Former Republic of Ireland and Liverpool player Ronnie Whelan joined Off The Ball on Sunday, to discuss his career and emotional exit from the club.
Finglas' Whelan spoke glowingly of his fifteen years at Liverpool, coinciding as it did with some of the most successful years by any team in English footballing history.
It was not a time without its emotional ups and downs, book-ended by two incidents that were clearly still vivid in his memory - the first having its roots in homesickness for Dublin.
"They had a parrot and a big Alsatian in the house," said Whelan of his club digs, having just moved over to England.
"Someone would come to the door, the dog would start barking and the parrot would start saying 'sit down, Whiskey!' - every time I went down to sleep!"
The younger Whelan was not alone as an Irish lad going over to make his mark in English football.
"When I went into that dressing room as an 18-year-old, there were three Irish lads - they were all from Finglas! Brian Duff from Dundalk, who lived near me in Finglas; another lad called Synan Braddish, and another lad from Finglas called Derek Carroll.
"It really that helped that they were there."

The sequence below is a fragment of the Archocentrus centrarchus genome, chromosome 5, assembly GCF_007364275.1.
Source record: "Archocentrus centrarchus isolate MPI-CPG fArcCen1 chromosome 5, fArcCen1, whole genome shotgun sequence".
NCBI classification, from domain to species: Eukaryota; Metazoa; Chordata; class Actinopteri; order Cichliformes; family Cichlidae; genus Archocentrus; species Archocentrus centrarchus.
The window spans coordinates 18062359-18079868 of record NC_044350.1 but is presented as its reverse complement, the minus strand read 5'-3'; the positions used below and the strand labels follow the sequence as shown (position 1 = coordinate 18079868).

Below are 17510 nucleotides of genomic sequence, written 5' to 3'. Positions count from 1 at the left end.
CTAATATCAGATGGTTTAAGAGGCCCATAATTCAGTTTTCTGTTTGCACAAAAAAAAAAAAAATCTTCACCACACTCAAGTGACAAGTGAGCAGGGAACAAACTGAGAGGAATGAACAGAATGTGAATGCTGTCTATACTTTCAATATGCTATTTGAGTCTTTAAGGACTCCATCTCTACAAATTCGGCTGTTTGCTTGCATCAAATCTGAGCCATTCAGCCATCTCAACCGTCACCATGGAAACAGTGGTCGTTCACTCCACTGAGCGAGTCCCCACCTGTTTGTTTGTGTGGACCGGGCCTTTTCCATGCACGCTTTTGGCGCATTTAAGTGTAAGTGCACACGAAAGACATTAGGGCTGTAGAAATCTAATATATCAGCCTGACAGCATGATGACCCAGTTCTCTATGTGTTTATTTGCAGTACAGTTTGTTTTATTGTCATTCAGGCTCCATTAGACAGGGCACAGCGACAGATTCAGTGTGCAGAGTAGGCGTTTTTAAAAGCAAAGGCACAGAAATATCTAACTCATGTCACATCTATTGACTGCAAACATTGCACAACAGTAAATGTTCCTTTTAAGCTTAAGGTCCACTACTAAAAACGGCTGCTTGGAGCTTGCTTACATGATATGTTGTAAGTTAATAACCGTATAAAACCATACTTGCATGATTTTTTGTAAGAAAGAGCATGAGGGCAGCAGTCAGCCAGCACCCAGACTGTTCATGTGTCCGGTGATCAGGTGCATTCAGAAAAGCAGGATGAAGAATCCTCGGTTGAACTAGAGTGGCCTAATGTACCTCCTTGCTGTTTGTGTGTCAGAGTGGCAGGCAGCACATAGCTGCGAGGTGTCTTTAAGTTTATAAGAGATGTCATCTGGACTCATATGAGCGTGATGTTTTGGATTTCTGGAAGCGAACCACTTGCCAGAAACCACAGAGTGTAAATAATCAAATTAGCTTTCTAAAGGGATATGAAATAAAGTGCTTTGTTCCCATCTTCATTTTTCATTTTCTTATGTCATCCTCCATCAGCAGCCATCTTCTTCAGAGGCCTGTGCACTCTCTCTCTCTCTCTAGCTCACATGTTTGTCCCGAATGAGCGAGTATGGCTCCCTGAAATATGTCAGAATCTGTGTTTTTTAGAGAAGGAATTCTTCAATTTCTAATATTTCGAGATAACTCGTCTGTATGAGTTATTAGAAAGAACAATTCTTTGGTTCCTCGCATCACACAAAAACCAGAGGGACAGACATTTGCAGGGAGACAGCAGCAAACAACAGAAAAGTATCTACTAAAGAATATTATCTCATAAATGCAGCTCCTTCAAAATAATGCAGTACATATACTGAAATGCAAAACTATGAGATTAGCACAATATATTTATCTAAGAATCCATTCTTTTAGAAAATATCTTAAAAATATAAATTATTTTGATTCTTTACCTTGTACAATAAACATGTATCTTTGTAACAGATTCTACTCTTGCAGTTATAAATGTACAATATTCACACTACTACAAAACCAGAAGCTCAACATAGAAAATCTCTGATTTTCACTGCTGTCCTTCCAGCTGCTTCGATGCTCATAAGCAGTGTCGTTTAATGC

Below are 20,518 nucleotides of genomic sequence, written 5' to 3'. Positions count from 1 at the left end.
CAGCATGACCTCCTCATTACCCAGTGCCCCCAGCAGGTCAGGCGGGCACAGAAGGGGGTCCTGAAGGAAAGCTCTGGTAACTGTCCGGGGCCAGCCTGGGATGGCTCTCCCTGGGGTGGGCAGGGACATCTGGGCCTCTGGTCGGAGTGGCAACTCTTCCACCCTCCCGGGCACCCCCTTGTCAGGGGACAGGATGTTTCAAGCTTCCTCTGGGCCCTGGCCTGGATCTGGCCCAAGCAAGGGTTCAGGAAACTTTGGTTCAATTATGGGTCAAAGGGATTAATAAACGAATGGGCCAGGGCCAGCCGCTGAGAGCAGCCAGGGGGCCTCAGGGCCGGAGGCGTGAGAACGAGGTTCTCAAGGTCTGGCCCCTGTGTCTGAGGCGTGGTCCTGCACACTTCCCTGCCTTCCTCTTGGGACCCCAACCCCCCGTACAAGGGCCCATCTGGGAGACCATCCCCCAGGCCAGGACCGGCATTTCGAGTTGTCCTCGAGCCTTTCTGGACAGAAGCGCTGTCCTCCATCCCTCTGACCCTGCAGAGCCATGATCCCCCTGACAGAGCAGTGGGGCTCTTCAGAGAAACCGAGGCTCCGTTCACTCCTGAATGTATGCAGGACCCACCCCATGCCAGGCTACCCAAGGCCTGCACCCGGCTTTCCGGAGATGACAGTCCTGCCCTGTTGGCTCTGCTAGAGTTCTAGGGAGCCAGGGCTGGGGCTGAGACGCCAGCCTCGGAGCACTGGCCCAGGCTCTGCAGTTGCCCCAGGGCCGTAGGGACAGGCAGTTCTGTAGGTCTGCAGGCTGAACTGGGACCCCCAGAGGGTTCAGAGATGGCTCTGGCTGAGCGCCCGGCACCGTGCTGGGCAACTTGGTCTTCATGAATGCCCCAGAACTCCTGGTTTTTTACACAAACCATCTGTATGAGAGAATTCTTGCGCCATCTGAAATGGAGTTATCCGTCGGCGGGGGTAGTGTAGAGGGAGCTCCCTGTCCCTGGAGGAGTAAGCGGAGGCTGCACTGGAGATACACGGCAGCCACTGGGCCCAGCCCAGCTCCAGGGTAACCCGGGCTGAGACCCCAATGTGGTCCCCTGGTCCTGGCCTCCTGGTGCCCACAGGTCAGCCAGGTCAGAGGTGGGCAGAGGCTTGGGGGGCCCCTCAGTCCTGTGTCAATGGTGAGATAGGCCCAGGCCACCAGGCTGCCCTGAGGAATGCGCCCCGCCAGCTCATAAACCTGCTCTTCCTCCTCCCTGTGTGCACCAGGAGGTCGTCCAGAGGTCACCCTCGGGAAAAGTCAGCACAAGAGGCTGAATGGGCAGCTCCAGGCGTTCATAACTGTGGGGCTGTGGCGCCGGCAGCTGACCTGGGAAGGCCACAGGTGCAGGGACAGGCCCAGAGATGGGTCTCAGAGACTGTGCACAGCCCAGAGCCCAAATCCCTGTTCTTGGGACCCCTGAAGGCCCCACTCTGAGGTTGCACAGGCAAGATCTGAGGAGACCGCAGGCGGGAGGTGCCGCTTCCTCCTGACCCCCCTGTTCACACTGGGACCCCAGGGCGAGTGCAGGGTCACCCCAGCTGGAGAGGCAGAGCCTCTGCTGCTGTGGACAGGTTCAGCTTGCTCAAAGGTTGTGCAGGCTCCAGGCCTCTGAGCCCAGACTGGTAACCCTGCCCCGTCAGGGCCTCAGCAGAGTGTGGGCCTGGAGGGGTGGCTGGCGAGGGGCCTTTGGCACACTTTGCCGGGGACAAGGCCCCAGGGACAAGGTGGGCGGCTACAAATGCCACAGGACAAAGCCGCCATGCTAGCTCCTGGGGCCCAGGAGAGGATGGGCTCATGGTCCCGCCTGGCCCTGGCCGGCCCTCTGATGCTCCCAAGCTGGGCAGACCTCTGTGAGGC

It was a tough environment, as Whelan recounted.
"It takes you a little bit, as a young lad from Ireland going over there, to really think what is going on. [Other players] were very nice to your face - and I'm sure it happens everywhere - but they would have a little snide remark behind your back and then there is a little bit of needle in training.
"It was terrible," he says of the homesickness.
"I was ok for a while but then I was finding it hard - the main reason was that I kept going home. Liverpool would pay for four flights a year, so I would fly back after playing for the A-team on the Saturday and then get the first one back on a Monday."
Whelan's father - Ronnie Sr, a player in his own right - recommended that Ronnie Jr didn't return to Dublin for six months, which ultimately worked but not without its own bumps in the road.
"Sunday was my worst day. You'd play Saturday, go for a pint, then wake up Sunday and there is nothing happening.
"I sat in the room, on my own, all Sunday. I would sit in a room, listening to rebel songs, crying on my own in my room."
Whelan went on to have a glittering career with both Liverpool and Republic of Ireland - all manner of trophies with his club and major tournaments with Ireland - but there is a sad symmetry to the way that it ended with Liverpool.
Having been promised a one-year deal with the club, that offer was eventually rescinded, and Whelan found himself once again in a lonely place, only with a wife and three children to support.
"It was a Friday morning, and I was supposed to go training with the first team and was told 'that's it.'
"Instead of going out to train, I was in my car going back home to Southport.
"I was probably about ten minutes from home, I pulled the car in and I cried in the car on the bypass of a road.
"You just wonder - it has been so great, and now it has come to an end like this. I had a wife and three kids, I didn't know where I was going and I had to keep earning.
"But you soon get over it. I got over it quite quickly and started looking for teams to try and get some revenue into the house!"